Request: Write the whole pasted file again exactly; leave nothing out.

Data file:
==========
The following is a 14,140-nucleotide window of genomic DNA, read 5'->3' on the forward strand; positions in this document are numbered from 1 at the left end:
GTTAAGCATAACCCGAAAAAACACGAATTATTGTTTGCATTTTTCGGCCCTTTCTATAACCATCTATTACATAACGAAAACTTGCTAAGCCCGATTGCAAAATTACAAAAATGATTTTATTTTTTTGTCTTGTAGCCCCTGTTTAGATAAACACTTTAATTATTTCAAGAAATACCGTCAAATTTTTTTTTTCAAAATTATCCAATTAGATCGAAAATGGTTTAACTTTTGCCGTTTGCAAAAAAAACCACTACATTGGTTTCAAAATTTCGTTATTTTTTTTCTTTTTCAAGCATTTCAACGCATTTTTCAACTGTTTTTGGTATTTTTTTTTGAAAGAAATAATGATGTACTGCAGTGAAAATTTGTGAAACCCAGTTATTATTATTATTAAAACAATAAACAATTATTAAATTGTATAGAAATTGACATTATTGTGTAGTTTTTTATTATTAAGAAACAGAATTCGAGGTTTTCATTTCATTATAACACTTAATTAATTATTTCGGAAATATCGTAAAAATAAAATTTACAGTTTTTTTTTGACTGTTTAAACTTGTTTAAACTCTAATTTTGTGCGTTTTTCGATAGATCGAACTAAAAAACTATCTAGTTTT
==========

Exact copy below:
The following is a 14,140-nucleotide window of genomic DNA, read 5'->3' on the forward strand; positions in this document are numbered from 1 at the left end:
GTTAAGCATAACCCGAAAAAACACGAATTATTGTTTGCATTTTTCGGCCCTTTCTATAACCATCTATTACATAACGAAAACTTGCTAAGCCCGATTGCAAAATTACAAAAATGATTTTATTTTTTTGTCTTGTAGCCCCTGTTTAGATAAACACTTTAATTATTTCAAGAAATACCGTCAAATTTTTTTTTTCAAAATTATCCAATTAGATCGAAAATGGTTTAACTTTTGCCGTTTGCAAAAAAAACCACTACATTGGTTTCAAAATTTCGTTATTTTTTTTCTTTTTCAAGCATTTCAACGCATTTTTCAACTGTTTTTGGTATTTTTTTTTGAAAGAAATAATGATGTACTGCAGTGAAAATTTGTGAAACCCAGTTATTATTATTATTAAAACAATAAACAATTATTAAATTGTATAGAAATTGACATTATTGTGTAGTTTTTTATTATTAAGAAACAGAATTCGAGGTTTTCATTTCATTATAACACTTAATTAATTATTTCGGAAATATCGTAAAAATAAAATTTACAGTTTTTTTTTGACTGTTTAAACTTGTTTAAACTCTAATTTTGTGCGTTTTTCGATAGATCGAACTAAAAAACTATCTAGTTTT